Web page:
In wild words moments of high tension, drama and emotion are described in detail, in order to give the listener or reader the opportunity to really feel. Conversely, mundane events in the story, that serve only to shift the reader from one location to another, or from one time to another, or to convey necessary information, are summarised. In this way the words on the page are always passionate and powerful, and the story flows.
Tracking the Wild Words
‘Get too close and he’ll run, or attack. Stay too far away and you’ll lose him in the forest. You need to find that edge of staying steady in the face of your fear of him’.
When we tell stories, we have to make choices around when to summarise the action, and when to go into close descriptive detail, i.e. when to report a whole conversation, and when to just give the reader the gist of things via a single quote.
It’s useful to think in filmic terms here. Often in a film we start with a long/wide shot to orient the reader to the setting, and then move into closer shots, to capture moments of drama and emotion. Sometimes, it can be more impactful to open with a close shot and then pull back to reveal the setting slowly. Either way, and whatever genre we write in, we want to be close-up for times of high tension.
If we want to emphasise, for example, a significant hand gesture made by a character, we effectively create a close-up, in words, on their hand. We do this by describing it in great detail. And if, for example, we want to skim over events because they are not crucial to the plot, we effectively give the reader a verbal wide-shot. We do this by summarising events. This scales down the reader’s interest and attention.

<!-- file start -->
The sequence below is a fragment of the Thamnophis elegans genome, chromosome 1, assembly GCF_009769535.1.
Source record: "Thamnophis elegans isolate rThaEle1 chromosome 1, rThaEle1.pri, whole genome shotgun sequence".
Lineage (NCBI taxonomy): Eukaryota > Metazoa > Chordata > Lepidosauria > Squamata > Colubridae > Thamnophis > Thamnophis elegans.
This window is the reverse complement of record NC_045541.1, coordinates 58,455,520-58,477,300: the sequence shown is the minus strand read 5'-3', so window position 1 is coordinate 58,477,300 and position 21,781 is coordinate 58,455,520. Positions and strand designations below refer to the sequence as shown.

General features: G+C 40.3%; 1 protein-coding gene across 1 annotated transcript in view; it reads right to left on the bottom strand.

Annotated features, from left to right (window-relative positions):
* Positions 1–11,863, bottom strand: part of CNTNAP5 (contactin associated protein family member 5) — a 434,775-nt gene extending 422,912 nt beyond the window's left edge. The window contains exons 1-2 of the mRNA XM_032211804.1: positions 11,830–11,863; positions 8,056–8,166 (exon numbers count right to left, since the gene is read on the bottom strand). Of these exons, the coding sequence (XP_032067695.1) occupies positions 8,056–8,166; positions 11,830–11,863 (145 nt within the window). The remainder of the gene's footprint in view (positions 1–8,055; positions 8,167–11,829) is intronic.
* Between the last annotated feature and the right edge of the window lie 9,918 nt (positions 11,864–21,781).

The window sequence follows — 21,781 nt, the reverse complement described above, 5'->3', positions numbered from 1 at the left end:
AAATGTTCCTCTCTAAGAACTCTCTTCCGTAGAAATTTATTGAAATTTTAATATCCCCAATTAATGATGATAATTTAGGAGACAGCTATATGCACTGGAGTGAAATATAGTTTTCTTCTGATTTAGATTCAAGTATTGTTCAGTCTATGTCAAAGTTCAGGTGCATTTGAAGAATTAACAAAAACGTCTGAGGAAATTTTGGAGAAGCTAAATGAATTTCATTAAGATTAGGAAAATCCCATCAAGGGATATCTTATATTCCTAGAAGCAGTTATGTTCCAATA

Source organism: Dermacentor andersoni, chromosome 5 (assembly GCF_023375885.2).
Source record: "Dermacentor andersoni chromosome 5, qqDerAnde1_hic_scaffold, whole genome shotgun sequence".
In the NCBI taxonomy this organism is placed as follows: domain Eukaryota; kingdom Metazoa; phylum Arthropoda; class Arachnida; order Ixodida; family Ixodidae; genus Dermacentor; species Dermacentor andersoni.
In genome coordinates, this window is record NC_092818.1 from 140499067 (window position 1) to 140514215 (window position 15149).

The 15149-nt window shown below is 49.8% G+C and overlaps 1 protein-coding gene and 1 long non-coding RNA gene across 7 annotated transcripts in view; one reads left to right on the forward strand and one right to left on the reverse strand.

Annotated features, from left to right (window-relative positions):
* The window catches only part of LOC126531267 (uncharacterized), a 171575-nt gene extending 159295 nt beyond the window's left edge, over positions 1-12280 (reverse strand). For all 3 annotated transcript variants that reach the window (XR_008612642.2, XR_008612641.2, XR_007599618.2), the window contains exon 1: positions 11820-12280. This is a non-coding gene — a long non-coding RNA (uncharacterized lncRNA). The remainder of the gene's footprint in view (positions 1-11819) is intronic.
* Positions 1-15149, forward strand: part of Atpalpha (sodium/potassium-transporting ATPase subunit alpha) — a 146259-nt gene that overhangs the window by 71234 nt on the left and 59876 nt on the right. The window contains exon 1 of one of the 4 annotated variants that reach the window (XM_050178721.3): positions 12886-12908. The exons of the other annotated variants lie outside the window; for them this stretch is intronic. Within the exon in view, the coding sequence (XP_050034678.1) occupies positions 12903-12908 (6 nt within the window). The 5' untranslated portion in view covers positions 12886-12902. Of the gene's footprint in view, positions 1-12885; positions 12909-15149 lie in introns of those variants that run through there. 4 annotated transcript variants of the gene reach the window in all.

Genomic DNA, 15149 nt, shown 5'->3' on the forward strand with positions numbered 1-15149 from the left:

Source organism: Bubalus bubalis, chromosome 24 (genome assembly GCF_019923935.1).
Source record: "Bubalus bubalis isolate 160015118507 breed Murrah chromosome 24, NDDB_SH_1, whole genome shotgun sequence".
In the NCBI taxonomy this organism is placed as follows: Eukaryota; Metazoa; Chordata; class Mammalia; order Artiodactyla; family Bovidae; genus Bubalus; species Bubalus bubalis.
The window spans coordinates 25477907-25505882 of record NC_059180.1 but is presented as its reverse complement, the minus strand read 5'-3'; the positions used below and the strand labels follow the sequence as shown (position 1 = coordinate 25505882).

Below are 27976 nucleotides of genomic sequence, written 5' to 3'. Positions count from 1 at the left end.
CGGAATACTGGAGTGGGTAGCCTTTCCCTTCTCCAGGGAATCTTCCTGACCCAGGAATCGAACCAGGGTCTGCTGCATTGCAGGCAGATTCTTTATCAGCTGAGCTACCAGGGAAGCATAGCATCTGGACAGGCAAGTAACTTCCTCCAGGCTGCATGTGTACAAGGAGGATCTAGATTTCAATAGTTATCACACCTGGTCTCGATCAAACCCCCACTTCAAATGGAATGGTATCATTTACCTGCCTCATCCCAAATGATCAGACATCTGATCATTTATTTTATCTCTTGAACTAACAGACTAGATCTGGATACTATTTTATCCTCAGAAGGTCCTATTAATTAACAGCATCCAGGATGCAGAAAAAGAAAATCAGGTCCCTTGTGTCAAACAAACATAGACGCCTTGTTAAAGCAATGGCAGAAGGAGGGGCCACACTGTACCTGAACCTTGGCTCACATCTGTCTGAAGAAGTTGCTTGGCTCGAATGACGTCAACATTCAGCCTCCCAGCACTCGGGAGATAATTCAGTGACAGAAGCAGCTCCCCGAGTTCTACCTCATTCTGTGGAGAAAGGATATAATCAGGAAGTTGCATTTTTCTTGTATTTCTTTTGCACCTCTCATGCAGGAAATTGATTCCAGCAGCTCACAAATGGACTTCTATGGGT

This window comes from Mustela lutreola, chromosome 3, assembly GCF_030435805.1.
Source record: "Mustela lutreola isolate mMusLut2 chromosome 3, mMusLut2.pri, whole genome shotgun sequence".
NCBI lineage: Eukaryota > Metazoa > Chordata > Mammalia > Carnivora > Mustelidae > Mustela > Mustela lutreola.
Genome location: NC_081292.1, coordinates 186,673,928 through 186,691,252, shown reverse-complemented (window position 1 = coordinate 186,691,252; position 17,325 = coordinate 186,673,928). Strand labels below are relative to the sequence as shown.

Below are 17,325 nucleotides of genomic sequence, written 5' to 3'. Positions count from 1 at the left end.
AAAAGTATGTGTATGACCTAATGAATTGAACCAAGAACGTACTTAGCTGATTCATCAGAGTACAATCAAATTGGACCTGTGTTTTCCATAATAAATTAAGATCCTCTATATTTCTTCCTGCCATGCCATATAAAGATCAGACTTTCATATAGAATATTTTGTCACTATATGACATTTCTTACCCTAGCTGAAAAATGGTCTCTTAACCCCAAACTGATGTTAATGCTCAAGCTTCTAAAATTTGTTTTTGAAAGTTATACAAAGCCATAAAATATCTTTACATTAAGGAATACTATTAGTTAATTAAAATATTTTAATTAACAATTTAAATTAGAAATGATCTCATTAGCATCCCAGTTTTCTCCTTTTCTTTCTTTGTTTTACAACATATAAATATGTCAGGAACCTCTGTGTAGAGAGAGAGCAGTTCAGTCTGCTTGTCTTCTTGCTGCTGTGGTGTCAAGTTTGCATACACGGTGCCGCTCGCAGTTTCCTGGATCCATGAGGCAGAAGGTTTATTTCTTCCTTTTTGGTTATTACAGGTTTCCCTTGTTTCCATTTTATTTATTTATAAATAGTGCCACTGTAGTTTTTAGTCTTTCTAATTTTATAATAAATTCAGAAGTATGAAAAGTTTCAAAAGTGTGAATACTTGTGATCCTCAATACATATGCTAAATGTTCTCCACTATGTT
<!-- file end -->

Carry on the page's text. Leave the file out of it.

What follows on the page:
Similarly to tracking an animal in the wood, in our story we need to give the listener or reader enough contextual information that they are oriented to the environment we are describing, but not too much, or they get bored. Remember that the receiver is mostly interested in how the lead character goes about achieving what they want to achieve, and how they succeed or fail at each step. Primarily, they want to feel, through engaging with emotional journey of the hero.
When our choices around detail and distance are conditioned by fear, they are random. After all, if we keep moving, keep running away, we don’t have time to feel scared. And we don’t have to stay with the uncomfortable feelings. But in doing so we also avoid emotional contact with our subject.
It’s frightening to get close to what we fear. That makes us vulnerable. We fear making a mistake and our story being ridiculed. To deal with the fear we sometimes absolve ourselves from responsibility for our storytelling process and decide to follow the advice of a writing tutor, or other expert, or a book on technique. We also often do one of the following things: either we write always in close detail, or we always summarise.
Fear On The Page
On the page a rigid system is put in place. The listener is either exhausted or bored by the intensity of the unending details. Alternatively, they feel far from the actions, and can’t touch the heart of the emotional story. Either way the narrative ends up predictable, and lacking in drama. The reader feels they don’t know some characters well enough, and they know others too well.
It doesn't have to be like that. Do it differently to awaken the Wild Words.